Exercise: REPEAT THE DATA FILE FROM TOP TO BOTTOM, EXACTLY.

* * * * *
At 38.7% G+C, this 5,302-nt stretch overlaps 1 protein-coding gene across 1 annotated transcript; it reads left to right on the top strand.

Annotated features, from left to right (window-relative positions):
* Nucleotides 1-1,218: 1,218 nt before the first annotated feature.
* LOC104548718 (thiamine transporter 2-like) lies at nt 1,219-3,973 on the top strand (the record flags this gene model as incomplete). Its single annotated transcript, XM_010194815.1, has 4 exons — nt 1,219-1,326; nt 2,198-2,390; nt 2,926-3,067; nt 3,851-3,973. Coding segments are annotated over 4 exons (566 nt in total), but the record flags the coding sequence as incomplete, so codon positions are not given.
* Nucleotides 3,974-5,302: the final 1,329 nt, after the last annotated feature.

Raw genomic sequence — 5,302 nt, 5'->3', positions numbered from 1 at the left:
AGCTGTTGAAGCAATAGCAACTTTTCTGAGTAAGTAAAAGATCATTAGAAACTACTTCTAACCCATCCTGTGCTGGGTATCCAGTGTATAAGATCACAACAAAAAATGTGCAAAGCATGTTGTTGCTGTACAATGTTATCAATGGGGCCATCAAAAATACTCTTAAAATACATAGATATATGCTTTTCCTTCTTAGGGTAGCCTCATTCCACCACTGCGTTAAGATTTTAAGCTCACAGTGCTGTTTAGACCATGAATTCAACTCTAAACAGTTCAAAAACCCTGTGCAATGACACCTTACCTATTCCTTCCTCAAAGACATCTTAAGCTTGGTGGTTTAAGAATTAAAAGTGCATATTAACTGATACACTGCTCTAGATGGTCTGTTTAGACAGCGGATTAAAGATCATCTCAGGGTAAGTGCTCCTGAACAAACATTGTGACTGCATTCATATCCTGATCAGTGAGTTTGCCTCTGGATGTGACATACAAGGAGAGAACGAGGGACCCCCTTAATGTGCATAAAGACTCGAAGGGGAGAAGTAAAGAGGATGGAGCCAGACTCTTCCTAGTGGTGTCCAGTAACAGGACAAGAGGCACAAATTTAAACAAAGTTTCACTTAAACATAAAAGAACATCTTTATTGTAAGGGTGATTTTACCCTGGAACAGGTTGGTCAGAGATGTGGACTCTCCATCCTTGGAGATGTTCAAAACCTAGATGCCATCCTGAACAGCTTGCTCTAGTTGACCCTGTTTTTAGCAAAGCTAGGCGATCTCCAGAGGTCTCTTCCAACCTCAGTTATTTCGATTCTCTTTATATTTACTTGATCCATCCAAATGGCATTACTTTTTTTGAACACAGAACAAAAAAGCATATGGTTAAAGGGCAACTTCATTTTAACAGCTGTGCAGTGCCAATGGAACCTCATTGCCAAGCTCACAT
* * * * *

At 38.7% G+C, this 5,302-nt stretch overlaps 1 protein-coding gene across 1 annotated transcript; it reads left to right on the top strand.

Annotated features, from left to right (window-relative positions):
* Nucleotides 1-1,218: 1,218 nt before the first annotated feature.
* LOC104548718 (thiamine transporter 2-like) lies at nt 1,219-3,973 on the top strand (the record flags this gene model as incomplete). Its single annotated transcript, XM_010194815.1, has 4 exons — nt 1,219-1,326; nt 2,198-2,390; nt 2,926-3,067; nt 3,851-3,973. Coding segments are annotated over 4 exons (566 nt in total), but the record flags the coding sequence as incomplete, so codon positions are not given.
* Nucleotides 3,974-5,302: the final 1,329 nt, after the last annotated feature.

Raw genomic sequence — 5,302 nt, 5'->3', positions numbered from 1 at the left:
AGCTGTTGAAGCAATAGCAACTTTTCTGAGTAAGTAAAAGATCATTAGAAACTACTTCTAACCCATCCTGTGCTGGGTATCCAGTGTATAAGATCACAACAAAAAATGTGCAAAGCATGTTGTTGCTGTACAATGTTATCAATGGGGCCATCAAAAATACTCTTAAAATACATAGATATATGCTTTTCCTTCTTAGGGTAGCCTCATTCCACCACTGCGTTAAGATTTTAAGCTCACAGTGCTGTTTAGACCATGAATTCAACTCTAAACAGTTCAAAAACCCTGTGCAATGACACCTTACCTATTCCTTCCTCAAAGACATCTTAAGCTTGGTGGTTTAAGAATTAAAAGTGCATATTAACTGATACACTGCTCTAGATGGTCTGTTTAGACAGCGGATTAAAGATCATCTCAGGGTAAGTGCTCCTGAACAAACATTGTGACTGCATTCATATCCTGATCAGTGAGTTTGCCTCTGGATGTGACATACAAGGAGAGAACGAGGGACCCCCTTAATGTGCATAAAGACTCGAAGGGGAGAAGTAAAGAGGATGGAGCCAGACTCTTCCTAGTGGTGTCCAGTAACAGGACAAGAGGCACAAATTTAAACAAAGTTTCACTTAAACATAAAAGAACATCTTTATTGTAAGGGTGATTTTACCCTGGAACAGGTTGGTCAGAGATGTGGACTCTCCATCCTTGGAGATGTTCAAAACCTAGATGCCATCCTGAACAGCTTGCTCTAGTTGACCCTGTTTTTAGCAAAGCTAGGCGATCTCCAGAGGTCTCTTCCAACCTCAGTTATTTCGATTCTCTTTATATTTACTTGATCCATCCAAATGGCATTACTTTTTTTGAACACAGAACAAAAAAGCATATGGTTAAAGGGCAACTTCATTTTAACAGCTGTGCAGTGCCAATGGAACCTCATTGCCAAGCTCACAT